A tangle of lust, lace and unintended consequences

A Leeds sociologist says ministers just don't understand the sex industry. Olga Wojtas reports

December 11, 2008

Teela Sanders' research into the sex industry has at times involved her being shoved in brothel broom cupboards while a sex worker met her next client.

"I often interviewed them in their work environment, and they were very clear that their clients shouldn't see me," Dr Sanders said. "I really learnt about their daily routine. There was lots of daytime TV."

One woman who had her own apartment worked between 10am and 3pm, after which she had childcare responsibilities. She told Dr Sanders she could spare only half an hour.

"Over a five-day period, I would get there at 9.30am and interview her while she was getting ready, showering and putting on lingerie."

Dr Sanders, senior lecturer in sociology at the University of Leeds, is a pioneer of research into the "indoor" sex market. The focus of most research has tended to be on the extreme of street prostitution. But Dr Sanders says this is the smallest sex market, and that it is rare for women to move between the two.

"They're different worlds," she said. "On the street, it's complete survival and often the last thing they do to feed a drug habit."

But Dr Sanders, whose publications include Sex Work: A Risky Business and Paying for Pleasure: Men Who Buy Sex, found that most of the women working indoors had a qualification.

"A quarter of them had worked in caring industries, including nursing. Some said that in hospital they did more degrading things and had much less control over their working conditions."

Most had children and many were homeowners caught in a lifestyle trap, admitting that they had now swapped buses for taxis and Asda for Waitrose. The average time spent in the sex industry was nine years, with some working as long as 25, although the majority kept their source of earnings secret.

Dr Sanders, who trained as a social worker after graduating from the University of Birmingham in sociology and social policy, made contact with the workers by shadowing a sexual-health project. She spent months building up a relationship with brothel owners and receptionists before she was able to embark on interviews. And she believes that the Government's current "prohibitionist" attitude to the sex industry will not only block comparable research in future, but also undermine sexual-health projects.

"I doubt I would get that access now because everybody's so scared of police raids. And why would the people looking after the workers want to work with health officials if they think they can get seven years in prison for running a brothel" she said.

"Harriet Harman (the Minister for Women) has got this line that if we stop the demand, the sex industry would then stop. Clearly that's not the case. A market exists because there are two sides, supply and demand."

Dr Sanders believes that the government rhetoric about trafficking shows a lack of understanding of the difference between women who have been kidnapped and coerced, and migrant sex workers who move from one side of the world to the other to boost their earnings.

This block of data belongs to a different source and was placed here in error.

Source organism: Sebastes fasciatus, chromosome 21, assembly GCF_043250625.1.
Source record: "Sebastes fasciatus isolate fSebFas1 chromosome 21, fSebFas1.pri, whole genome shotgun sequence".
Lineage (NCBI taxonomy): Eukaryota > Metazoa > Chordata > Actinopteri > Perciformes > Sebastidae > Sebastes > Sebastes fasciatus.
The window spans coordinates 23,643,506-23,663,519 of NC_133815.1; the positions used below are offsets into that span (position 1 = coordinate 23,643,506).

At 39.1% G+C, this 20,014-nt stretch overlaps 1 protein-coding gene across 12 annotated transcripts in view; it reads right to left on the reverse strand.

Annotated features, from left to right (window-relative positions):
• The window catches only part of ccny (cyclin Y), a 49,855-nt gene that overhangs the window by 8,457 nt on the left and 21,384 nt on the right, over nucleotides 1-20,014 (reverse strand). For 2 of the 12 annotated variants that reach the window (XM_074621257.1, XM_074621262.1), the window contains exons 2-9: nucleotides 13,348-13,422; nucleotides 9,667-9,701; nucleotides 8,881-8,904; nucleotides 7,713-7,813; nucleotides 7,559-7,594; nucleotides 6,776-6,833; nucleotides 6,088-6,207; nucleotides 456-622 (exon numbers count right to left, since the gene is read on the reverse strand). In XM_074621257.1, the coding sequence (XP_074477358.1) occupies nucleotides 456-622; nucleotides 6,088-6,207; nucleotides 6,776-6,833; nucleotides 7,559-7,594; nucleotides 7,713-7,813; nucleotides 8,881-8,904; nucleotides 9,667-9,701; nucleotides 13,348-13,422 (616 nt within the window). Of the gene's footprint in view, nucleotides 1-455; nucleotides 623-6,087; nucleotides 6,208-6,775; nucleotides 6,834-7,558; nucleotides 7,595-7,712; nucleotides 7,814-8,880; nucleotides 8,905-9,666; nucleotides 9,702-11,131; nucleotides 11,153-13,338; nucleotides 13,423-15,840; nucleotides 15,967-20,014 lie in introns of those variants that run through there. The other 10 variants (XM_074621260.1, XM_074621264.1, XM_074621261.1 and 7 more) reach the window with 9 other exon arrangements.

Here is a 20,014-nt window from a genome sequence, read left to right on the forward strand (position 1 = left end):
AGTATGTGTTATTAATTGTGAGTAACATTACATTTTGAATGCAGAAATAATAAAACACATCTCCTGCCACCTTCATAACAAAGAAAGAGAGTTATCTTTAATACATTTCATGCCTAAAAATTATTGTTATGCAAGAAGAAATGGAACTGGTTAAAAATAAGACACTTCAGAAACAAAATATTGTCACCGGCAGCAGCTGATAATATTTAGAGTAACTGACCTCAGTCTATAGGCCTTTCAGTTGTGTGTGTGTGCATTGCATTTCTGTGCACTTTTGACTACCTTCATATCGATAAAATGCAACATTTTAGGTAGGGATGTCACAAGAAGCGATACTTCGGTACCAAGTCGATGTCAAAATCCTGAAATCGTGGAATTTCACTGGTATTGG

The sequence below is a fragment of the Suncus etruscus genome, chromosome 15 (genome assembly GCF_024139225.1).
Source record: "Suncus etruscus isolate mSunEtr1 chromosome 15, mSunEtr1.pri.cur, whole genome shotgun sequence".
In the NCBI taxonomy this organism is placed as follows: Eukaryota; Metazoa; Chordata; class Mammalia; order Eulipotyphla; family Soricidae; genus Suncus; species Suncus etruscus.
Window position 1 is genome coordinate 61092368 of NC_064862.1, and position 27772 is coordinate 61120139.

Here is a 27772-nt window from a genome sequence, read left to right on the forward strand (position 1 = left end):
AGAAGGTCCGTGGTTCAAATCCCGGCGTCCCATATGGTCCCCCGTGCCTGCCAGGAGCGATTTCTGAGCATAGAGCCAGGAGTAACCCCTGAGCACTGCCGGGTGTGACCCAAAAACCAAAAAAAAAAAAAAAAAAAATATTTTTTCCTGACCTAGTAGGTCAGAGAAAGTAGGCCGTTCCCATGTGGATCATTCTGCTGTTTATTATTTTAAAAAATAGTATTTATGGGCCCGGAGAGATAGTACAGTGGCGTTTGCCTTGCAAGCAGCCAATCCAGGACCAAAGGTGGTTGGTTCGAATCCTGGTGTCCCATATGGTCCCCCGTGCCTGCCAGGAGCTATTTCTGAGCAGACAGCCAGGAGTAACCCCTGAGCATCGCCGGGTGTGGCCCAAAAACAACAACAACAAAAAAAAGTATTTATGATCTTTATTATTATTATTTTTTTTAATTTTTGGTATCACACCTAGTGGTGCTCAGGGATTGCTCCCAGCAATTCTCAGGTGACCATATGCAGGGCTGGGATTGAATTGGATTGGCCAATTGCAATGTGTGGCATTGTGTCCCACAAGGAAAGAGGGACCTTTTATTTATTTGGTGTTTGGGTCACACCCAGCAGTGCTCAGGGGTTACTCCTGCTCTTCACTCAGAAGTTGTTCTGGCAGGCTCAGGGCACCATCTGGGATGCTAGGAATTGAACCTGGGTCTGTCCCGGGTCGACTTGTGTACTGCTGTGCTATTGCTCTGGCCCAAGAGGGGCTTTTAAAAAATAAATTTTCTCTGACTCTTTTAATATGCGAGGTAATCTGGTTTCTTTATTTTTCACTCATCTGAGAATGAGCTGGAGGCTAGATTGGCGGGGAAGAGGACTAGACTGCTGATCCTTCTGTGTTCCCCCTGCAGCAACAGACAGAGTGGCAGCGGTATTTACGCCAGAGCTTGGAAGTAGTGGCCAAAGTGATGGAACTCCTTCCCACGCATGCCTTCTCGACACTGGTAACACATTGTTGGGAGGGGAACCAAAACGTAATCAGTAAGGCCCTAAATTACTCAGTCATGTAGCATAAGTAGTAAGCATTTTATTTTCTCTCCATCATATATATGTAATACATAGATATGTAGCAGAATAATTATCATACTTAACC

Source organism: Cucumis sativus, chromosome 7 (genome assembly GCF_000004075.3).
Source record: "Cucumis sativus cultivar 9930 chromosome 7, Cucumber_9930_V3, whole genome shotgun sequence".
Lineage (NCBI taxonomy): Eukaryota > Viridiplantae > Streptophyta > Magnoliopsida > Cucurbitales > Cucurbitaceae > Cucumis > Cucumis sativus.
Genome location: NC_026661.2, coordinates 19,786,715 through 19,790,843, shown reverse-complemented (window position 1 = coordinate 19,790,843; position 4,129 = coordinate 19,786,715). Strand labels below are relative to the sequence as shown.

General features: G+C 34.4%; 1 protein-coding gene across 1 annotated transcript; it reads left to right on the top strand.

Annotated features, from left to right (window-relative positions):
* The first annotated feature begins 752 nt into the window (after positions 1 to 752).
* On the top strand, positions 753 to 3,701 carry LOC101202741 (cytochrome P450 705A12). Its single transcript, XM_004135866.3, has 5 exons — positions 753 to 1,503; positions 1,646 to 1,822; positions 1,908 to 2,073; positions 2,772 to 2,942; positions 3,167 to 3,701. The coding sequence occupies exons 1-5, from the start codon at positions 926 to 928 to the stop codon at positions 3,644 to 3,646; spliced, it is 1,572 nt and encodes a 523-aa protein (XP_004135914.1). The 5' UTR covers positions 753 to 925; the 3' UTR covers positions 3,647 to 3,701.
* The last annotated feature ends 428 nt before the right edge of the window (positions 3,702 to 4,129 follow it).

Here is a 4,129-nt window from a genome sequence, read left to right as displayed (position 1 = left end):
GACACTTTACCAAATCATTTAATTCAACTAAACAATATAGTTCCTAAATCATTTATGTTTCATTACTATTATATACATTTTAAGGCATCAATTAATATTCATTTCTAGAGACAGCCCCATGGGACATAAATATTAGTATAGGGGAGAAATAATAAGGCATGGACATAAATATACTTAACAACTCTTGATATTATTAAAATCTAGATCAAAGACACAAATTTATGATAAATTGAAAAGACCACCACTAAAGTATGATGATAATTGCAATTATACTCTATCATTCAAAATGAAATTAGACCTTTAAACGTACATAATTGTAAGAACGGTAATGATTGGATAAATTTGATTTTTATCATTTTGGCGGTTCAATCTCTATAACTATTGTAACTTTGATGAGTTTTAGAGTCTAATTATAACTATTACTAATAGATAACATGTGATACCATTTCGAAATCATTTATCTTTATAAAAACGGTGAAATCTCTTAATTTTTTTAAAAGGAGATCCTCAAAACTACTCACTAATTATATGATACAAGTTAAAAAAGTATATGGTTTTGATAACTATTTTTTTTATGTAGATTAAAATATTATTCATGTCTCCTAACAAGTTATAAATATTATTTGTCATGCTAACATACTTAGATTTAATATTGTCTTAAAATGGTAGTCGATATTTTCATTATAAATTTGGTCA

She recently had a visiting scholarship to the University of Nevada, studying Nevada's regulation of prostitution. She believes this is the safest way to organise the indoor sex market, explaining: "Women are registered, they are very safe, their sexual health is completely taken care of and they are not ripped off financially."

But her scholarship has led to a new research project, investigating the lap-dancing industry, for which she has just won £100,000 from the Economic and Social Research Council.

She noticed that the sybaritic centre of Las Vegas had only 37 lap-dancing bars, while Leeds had 13, a startling comparison.

"A few years ago, there were very few lap-dancing clubs, but now they have become mainstream entertainment, and a work option for many women. How this has happened - economically, culturally and socially - is something that needs unpacking further."

She wants to know how the lap-dancing bars have been accepted as simply another part of the night-time economy, co-existing with other bars and clubs. Her research will range from the licensing authorities and club management to the working conditions of the dancers themselves.

Policy is currently weighted towards communities preventing lap-dancing clubs being opened locally, but Dr Sanders wants to see more attention paid to workers' rights. And she speculates that many lap dancers, who are generally aged 18-21, are debt-ridden students who see this as a palatable form of sex working, with good wages for short working hours. Lap dancing appears to be particularly prevalent in university cities, which have large numbers of young students.

"I think it will be very different from other types of sex industry. It fits into some of the literatures about the sex industry becoming more middle class. You can track it with much wider social changes, including the rise of the night-time economy and more leisure time."

Dr Sanders also wants to find out whether there is less social stigma attached to lap dancing, and whether the dancers tell people what they do, unlike workers in brothels.

"I think there will be mixed results. I think some will be quite upfront and proud of using their body and exploiting the man."


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